Tony Benn: Democracy (must-see)

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Power to the people. ~ DS

Replaced video Mar 24, 2014

AALaAron on May 30, 2012

Tony Benn discusses the history of democracy, how it has been undermined, and how it can be strengthened.

see

Tony Benn: Banks Should Be Publically Owned

Meet Tony Benn (video)

A People’s History of American Empire by Howard Zinn

7 thoughts on “Tony Benn: Democracy (must-see)

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    • Do you mean by government the federal level? An authority to design and maintain laws? A collective institution in service of the public good, of/by/for the people?

      This is, as we know, hardly what democracies were designed ultimately to do, nor did they turn out that way, at least not in the US incarnation (Dennis Kucinich notwithstanding– I would elect him emperor, and trust completely that the foolish flock would all be the better for it!).

      But political science is hardly my forte nor interest. I despise politics, largely because the people are a-political, they are more of a mob of bible-belted, corporate-co-opted cultist believers in endless militarism and nationalistic American exceptionalism, and their ‘elected’ representatives are thus largely corrupted narcissists and corporate goons.

      If the people thought for themselves and actually had educated opinions, and voted their minds, then democracy would work, better at least. But that is not what happens, as we know, so it doesn’t.

      The people have instead promoted through apathy and delusion, an aristocracy of some sort, which they believe acts in their best interest, which of course it doesn’t.

      But perhaps aristocracy is the natural state of society?

      One thing I know for certain, it is not the role of government to create endless gratuitous wars, or international globalized abuse.

      We can sit here behind our borders and hash it out between the genuinely thoughtful and the anti-thinking vampires, but the moment a government backed by the military set foot in other lands with weapons of war, domestic politics is no longer the issue. War-crimes are, and that is the first thing a ‘government’ by the people should be concerned with.

      I would offer that the founders of this ‘democracy’ are not as angelic nor just as our myths about them would claim, and certainly they made ‘mistakes’.

      One major design flaw in our democracy, as born out by the unbroken history of american international bloodshed, is this idea of ‘Commander in Chief’.

      Another one has to do with Income Tax, but not for the typical right wing conspiracy reasons.

      When a vast portion of the income tax revenue is slated for weapons of war, we have a systemic problem, one far more pertinent to the people than controversies over insurance law.

  5. A very informative take from the British perspective, if idealized.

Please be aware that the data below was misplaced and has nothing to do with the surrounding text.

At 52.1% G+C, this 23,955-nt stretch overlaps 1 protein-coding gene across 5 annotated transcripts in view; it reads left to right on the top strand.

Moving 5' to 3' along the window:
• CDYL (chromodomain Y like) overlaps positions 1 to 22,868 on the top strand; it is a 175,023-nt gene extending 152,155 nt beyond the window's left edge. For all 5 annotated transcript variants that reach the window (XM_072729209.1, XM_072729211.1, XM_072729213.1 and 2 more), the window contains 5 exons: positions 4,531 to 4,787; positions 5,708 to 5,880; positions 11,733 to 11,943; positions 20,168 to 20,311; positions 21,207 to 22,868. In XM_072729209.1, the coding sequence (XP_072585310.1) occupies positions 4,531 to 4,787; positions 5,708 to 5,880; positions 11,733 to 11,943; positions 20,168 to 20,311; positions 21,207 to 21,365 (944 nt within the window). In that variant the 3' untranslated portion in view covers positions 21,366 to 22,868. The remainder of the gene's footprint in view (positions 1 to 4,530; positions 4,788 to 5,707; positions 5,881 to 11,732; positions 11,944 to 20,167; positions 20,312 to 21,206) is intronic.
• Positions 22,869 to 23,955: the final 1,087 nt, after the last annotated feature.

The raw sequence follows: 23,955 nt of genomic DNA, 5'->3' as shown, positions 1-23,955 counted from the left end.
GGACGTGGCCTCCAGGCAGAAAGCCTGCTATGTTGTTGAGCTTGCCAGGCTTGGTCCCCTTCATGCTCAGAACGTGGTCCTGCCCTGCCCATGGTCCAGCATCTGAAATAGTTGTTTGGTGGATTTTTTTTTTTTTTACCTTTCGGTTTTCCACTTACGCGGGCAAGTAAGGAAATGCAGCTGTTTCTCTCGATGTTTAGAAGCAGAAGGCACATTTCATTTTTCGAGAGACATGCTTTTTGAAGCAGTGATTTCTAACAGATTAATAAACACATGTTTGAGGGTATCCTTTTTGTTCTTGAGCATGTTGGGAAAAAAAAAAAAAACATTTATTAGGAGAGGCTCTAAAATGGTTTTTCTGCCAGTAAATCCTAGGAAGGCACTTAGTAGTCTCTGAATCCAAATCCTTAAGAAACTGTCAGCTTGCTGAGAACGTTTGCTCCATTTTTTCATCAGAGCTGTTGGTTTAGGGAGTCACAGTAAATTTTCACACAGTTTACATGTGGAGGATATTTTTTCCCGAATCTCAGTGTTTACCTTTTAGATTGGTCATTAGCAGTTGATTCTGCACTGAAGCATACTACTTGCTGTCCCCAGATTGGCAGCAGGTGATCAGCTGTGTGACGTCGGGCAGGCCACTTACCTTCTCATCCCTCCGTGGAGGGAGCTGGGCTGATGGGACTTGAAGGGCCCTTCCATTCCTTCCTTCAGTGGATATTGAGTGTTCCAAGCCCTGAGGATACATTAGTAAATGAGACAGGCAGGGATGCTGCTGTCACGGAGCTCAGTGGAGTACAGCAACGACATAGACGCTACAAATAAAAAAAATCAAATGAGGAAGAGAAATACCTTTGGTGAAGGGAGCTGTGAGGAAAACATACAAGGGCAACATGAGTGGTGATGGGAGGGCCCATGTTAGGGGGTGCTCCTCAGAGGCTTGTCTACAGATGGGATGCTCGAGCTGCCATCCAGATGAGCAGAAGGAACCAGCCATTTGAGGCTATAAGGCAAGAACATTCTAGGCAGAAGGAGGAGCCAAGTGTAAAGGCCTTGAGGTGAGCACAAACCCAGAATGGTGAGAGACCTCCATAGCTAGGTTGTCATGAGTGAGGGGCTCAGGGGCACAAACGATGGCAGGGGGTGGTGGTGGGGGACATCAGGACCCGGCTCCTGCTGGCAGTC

The vile racism and arrogance of the British colonialists seems to be unaddressed, as is the actual reality of the former European colonies.

    Nobody was quite as inhumane and arrogant in their violence and racism, not the Dutch nor the French, the brits were the worst of all, and have yet to properly pay the reparations.

    Something gets lost in translation to the american scene. There was a time when popular movements, marching, petitions, etc. actually impacted the ruling class.

    Unfortunately we now see that demonstrations no longer work, the people don’t care about democracy, only the unifying principle of the free-market greed of the raygun/thatcher revolution, which appears to still have worked beyond their wildest dreams.

    By appealing to people’s innate greed, and equating greed with free-will, backed by religion and the thrill of the kill, the people were rendered developmentally disabled consumerist crack-addicts of an american myth.

    Democracy would work if the people voted for their equitable interests. Unfortunately they were lead to believe (or bought into) this corporatist, religious and nationalist paradigm, the propaganda that the ideology of the corporate class was correct.

    The false prosperity that trickled down through the credit, housing and equities bubbles seemed to affirm that myth.

    Cynicism aside, if there’s one thing that the Botch years confirmed, its that the people were co-opted, addicted, and their concept of their own interests distorted, bent to the will of the international corporate class. They are more a cult of consumerism than a democracy at this point.

    The people of this nation today don’t remember the London Blitz nor world war, they are not driven to pursue peace by the near destruction of their homeland. They remain lacking of the lessons of unrestrained nationalism and militarism that Europe learned the hard way.

    To the people of the USA, everything the corporations and globalization stands for is correct, and born out by the recent decades past.

    In our case, the people were pacified not by a yielding of power from the corporacracy, rather they were quelled to complacency by the few crumbs of the good-life their credit cards and home-equity loans appeared to provide.

    Without a vast, crippling reckoning of some sort (as England had), it’s doubtful that this hugely more powerful nation, this model ‘democracy’ will bear out the idyllic betterment of society espoused above, so long as the American corporate and militaristic empire and its hollow prosperity prevails.

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